The basal tectonic mélange of the Cabo Ortegal Complex (NW Iberian Massif): a key unit in the suture of Pangea

R. Arenas, S. Sánchez Martínez, P. Castiñeiras, T.E. Jeffries, R. Díez Fernández, P. Andonaegui

Abstract


Recent field work and mapping in the lower units of the Cabo Ortegal Complex provided new data about the tectonic mélange that appears in the lowest structural position: the Somozas Mélange. This mélange unit with average thickness of 1800 m is restricted to the eastern part of the complex, and is located at the advancing front of the allochthonous complexes of NW Iberia. Three rock units are involved in the mélange: 1) an ophiolitic mélange consisting of igneous rocks mixed with serpentinites; 2) a metasedimentary unit with phyllites and phyllonites, with scarce conglomerates, marbles and quartzites; 3) high-T metamorphic rocks with varied types of amphibolites and orthogneisses.
Two granitic rocks within the ophiolitic mélange were dated using U-Pb zircon geochronology at 527 ± 2 Ma and 499 ± 1 Ma. Two different series of igneous rocks can be distinguished in this mélange. The first series consists of gabbros, diorites, granitoids and basalts-basaltic andesites with calc-alkaline affinities. The second series contains common basaltic rocks, diabasic dikes and gabbros with chemical compositions typical of island-arc tholeiites. Both igneous series shared a common geographic setting, but the island-arc tholeiites are younger than the calc-alkaline igneous rocks. The two igneous series were probably generated in a mature volcanic arc located along the periphery of Gondwana. In the metasedimentary unit, a conglomerate from a large tectonic block included in serpentinites yielded age populations of detrital zircons suggesting that the sediments were deposited along the periphery of the West-African Craton. This conglomerate contains a large number of zircons (n = 24) with ages ranging 630-464 Ma, probably representing the chronology of the Pan-African event, including the magmatic activity in the volcanic arc where the igneous lithologies involved in the mélange were generated. The maximum age of sedimentation for this conglomerate is estimated as latest Cambrian – earliest Ordovician, and constraints the end of the magmatic activity in the volcanic-arc. Within the unit of high-T rocks, an orthogneiss yields a U-Pb protolith age of 485 ± 6 Ma, which is similar to other ages of igneous rocks in the basal allochthonous terrane in NW Iberia. The three rock assemblages forming part of the Somozas Mélange may be linked to the evolution of a mature peri-Gondwanan volcanic arc. This volcanic arc was affected by pronounced extension which caused the opening of intra-arc basins, culminating the rifting and subsequent drift of the external parts of the arc during the opening of the Rheic Ocean. This opening started during a time interval constrained by the peak activity in a mature volcanic arc (c. 527-499 Ma) and the generation of intraarc basins around the Cambrian-Ordovician boundary.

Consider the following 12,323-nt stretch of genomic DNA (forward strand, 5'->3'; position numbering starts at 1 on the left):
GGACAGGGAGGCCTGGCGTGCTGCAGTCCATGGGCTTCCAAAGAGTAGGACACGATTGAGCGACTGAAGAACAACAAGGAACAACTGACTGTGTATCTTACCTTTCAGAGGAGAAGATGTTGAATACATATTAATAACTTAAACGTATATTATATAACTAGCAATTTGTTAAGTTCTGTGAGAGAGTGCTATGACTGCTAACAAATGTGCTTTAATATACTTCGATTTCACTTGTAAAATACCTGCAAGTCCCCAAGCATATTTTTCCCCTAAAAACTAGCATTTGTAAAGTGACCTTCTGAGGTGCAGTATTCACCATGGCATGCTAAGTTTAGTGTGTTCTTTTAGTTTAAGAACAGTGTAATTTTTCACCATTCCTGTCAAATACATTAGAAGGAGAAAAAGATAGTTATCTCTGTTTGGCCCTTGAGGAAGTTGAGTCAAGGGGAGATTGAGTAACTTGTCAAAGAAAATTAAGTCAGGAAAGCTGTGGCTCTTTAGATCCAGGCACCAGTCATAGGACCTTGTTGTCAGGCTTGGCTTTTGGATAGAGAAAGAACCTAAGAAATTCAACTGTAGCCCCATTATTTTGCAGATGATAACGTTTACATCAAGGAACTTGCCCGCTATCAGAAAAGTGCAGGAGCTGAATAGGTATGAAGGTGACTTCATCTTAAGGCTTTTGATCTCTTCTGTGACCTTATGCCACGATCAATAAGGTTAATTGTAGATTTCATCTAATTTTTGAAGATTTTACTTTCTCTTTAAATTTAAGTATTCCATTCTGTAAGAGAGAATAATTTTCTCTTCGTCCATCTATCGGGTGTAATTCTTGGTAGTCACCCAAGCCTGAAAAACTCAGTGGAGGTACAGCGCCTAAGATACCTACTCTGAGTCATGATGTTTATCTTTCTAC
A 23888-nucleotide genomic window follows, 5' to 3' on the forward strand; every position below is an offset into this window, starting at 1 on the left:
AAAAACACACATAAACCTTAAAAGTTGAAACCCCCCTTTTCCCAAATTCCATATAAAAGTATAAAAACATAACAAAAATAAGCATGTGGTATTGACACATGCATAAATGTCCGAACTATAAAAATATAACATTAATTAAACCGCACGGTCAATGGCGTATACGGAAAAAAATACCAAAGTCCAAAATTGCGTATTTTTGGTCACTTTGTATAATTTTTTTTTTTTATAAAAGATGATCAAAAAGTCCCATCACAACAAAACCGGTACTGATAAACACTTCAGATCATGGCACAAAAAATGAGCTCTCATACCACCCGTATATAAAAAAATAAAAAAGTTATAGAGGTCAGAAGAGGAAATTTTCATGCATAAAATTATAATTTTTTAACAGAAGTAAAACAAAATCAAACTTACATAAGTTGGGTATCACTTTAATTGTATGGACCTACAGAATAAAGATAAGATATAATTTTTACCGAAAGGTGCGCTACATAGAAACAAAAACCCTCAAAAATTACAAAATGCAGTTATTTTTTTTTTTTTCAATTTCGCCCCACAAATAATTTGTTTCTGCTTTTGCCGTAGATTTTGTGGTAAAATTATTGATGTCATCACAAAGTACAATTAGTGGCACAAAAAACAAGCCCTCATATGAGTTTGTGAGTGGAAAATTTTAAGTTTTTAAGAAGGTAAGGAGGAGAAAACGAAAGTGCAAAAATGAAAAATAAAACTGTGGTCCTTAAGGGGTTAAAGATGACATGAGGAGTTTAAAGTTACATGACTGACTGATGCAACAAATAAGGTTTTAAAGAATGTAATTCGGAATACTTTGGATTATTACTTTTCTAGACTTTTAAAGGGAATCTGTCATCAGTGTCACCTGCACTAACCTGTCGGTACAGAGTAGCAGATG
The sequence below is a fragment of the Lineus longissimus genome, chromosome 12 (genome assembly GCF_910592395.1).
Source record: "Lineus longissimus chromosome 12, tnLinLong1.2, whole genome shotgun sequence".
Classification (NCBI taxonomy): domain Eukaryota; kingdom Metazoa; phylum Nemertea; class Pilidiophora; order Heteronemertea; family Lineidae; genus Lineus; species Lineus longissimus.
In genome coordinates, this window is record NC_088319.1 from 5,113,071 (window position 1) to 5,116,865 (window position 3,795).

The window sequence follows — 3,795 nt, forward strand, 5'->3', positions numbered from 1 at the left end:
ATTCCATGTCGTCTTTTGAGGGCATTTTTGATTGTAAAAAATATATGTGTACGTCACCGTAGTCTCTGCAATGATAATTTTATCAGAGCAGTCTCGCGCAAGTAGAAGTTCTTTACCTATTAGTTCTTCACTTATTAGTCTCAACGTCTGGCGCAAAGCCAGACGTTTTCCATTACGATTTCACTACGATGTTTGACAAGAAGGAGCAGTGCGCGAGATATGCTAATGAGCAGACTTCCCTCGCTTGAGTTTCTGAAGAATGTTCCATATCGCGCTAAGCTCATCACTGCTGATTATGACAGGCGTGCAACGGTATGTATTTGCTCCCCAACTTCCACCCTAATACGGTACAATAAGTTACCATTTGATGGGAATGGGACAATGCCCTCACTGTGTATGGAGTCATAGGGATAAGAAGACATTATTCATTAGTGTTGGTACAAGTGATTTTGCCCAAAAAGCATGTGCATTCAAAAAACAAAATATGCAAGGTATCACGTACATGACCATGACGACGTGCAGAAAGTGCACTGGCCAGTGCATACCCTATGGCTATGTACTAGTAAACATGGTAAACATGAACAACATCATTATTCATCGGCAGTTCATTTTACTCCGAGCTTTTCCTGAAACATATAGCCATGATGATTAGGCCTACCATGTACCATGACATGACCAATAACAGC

Tectonic mélanges including high-P rocks have been classically related to subduction zone environments. Regional relationships in NW Iberia and the nature of the rock units involved in the Somozas Mélange, suggest that two different subduction zones generated during oblique convergence and collision between Gondwana and Laurussia were active during the final stages of the assembly of Pangea. The first related to the underthrusting beneath Laurussia of the most external Gondwana margin (c. 370 Ma). The second subduction zone was a new one which accreted later remnants of a peri-Gondwanan arc and sediments of the continental margin below a layer of exhumed high pressure rocks. This oblique collision finished the closure of the Rheic Ocean and contributes to define the new oceanic domain located to the East of Pangea, the Palaeotethys.

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Journal of Iberian Geology
ISSN 1698-6180
ISSN-e 1886-7995

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